Antigua Grammar School for boys was founded in 1884 and presided over for more than 40 years by the venerable and venerated Reverend (later, Archdeacon) Samuel Edmund Branch. It was founded as an Anglican school and run on British public school lines, though from the beginning was partly government funded. Parents paid modest fees, affordable for the island’s coloured middle class as much as by white colonial servants and planters who were initially its main patrons. Indeed, the school owed its existence to the Middle Class Education Act of 1882, albeit as an Anglican institution. In the early 20th Century it was open to accusations of discrimination by reason more of religion than by race or skin colour, though Catholic pupils were admitted and exempt from morning prayers. From an early stage a majority of its boys were black or coloured.
The school initially occupied a house in St John’s High Street, which later became the Treasury. By the early 1900s, it moved to its present site in the area known as Lady Nugent’s, on a small hillock overlooking the Old Parham Road. My grandfather, George, my father, Oliver, and two uncles all attended the school.
My father started his schooling in England, at Caversham, Reading, near his birthplace of Peasemore, attending Balmore School at the age of 8. When George and Gladys, my grandmother, moved the family back to Antigua in 1925, Oliver was enrolled at Antigua Grammar School aged 9 ½ joining class 2. His younger brothers Kingsley Osbern George (known at school as George) and Nicholas Ronald joined the school in due course. Total enrolment at that time was 70 or 80 boys who were taught in five ‘year’ classes. Sport, including cricket, football and shooting, was a compulsory activity. The boys went boating and swimming at St James’ beach. At school they wore uniform in the school colours of dark green and black as well as straw hats or ‘boaters’. Later, in the 1940s, clothing better suited to Antigua’s tropical climate was introduced.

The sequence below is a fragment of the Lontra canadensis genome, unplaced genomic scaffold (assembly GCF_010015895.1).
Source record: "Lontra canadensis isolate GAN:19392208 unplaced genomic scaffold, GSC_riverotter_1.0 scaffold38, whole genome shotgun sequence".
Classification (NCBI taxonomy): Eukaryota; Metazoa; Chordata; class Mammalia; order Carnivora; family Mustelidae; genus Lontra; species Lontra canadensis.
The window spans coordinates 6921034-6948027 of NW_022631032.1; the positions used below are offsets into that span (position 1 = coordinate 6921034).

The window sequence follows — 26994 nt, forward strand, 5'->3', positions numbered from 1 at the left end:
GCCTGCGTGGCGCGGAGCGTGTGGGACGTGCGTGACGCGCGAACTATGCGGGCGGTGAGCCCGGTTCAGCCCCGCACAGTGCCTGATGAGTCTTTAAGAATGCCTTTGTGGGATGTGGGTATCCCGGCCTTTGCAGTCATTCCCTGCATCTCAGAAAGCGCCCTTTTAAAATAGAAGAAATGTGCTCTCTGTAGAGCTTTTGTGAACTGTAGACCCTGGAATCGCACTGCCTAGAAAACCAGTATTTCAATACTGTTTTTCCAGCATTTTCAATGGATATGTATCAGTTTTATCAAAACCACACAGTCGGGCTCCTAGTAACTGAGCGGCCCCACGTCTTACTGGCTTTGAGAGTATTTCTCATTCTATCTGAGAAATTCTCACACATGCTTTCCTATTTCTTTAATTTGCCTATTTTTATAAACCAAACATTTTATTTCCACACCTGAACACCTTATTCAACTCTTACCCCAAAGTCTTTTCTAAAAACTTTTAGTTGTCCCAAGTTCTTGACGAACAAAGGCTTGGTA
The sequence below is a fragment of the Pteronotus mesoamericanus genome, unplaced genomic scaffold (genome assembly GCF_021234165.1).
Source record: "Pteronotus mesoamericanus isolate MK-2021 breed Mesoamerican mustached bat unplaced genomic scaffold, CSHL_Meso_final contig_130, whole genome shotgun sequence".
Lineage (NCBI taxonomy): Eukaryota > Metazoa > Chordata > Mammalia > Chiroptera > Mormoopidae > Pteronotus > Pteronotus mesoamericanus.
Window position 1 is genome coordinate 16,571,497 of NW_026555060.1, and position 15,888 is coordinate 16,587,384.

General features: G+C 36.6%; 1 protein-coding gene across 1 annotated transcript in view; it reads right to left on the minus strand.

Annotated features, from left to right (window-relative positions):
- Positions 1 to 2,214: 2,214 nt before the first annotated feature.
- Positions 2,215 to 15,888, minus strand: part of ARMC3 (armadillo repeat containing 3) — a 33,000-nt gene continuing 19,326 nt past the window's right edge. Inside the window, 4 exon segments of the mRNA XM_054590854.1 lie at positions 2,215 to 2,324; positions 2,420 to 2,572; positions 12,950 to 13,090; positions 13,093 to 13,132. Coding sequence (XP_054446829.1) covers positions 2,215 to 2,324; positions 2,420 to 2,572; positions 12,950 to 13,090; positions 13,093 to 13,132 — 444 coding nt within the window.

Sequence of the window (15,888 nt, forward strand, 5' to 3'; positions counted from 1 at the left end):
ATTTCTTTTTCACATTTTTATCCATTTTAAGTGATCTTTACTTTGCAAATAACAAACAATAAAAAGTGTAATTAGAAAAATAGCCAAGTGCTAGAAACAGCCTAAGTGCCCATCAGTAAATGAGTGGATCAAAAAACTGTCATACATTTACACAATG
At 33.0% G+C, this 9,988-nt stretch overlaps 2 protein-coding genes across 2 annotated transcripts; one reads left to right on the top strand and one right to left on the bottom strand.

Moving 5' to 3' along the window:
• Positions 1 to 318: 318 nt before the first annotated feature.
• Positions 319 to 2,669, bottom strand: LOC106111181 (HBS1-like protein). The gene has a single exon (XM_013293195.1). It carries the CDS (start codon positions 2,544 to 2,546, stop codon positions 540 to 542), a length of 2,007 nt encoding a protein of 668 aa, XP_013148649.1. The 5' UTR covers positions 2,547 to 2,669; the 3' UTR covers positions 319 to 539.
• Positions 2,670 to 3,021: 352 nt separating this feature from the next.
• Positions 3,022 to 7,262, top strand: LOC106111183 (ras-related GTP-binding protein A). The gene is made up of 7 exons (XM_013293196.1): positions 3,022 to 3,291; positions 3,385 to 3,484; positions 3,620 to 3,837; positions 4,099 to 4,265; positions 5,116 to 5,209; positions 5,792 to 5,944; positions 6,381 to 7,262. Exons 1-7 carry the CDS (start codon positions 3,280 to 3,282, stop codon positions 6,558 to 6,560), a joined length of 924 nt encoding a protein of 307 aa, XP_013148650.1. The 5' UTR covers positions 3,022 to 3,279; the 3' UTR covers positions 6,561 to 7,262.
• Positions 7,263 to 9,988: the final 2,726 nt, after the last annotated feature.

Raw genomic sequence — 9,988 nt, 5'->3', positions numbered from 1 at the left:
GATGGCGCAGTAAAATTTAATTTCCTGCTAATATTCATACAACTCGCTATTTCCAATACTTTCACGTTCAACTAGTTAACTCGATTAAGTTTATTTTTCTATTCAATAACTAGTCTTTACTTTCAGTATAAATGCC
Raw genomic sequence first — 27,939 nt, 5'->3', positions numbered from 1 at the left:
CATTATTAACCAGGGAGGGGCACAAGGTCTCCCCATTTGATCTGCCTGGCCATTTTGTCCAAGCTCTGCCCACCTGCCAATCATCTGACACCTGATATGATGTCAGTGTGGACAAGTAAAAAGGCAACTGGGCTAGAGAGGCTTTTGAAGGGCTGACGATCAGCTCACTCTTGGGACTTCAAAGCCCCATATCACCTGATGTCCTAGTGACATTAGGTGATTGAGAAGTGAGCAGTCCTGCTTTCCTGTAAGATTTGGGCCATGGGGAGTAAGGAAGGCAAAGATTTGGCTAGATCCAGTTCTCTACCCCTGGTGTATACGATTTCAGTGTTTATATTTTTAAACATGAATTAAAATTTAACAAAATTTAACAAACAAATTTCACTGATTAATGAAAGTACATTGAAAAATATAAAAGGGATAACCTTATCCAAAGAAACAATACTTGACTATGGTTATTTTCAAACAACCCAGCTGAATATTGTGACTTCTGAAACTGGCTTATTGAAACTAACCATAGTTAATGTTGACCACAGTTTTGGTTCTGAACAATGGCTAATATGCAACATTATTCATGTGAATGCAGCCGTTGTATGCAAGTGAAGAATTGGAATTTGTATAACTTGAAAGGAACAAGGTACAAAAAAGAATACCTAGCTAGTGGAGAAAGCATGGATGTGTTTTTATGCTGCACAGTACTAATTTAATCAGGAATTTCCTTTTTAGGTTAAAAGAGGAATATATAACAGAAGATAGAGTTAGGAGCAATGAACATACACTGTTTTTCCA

All my father’s brothers and sisters went on to schools in Britain, as was
Antigua Grammar School survives to this day, indeed it flourishes, on the same Old Parham Road site, with a reputation for excellence well beyond Antigua, true to the school motto, Semper Virens, Always Flourishing. From the early days it had accepted boarders from the French and Dutch Antilles, Danish (later US) Virgin Islands as well as from the British Leeward and Windward Islands. One old boy recalls wartime contemporaries from as far away as Czechoslovakia and India.
A sister school, Antigua Girls’ High School, was opened two years after the boys’ school in premises near St John’s Cathedral. This was attended by my great aunts, Monica and Gertrude (sisters of George), my aunts Monica, Peggy and Joyce (sisters of Oliver, Osbern and Nick) and Gertrude’s daughter Phyllis Howell.
(Sources: Semper Virens by E.T Henry-Museum Newsletter 1992; ‘Antigua Then’ by Margaret Lockett; ‘A History of Education in the British Leeward Islands, 1838-1945’ by Howard A Fergus; ‘A History of Antigua’ by Brian Dyde; School group pictures: Nugent family papers; Classroom photo: Jan Augustin.)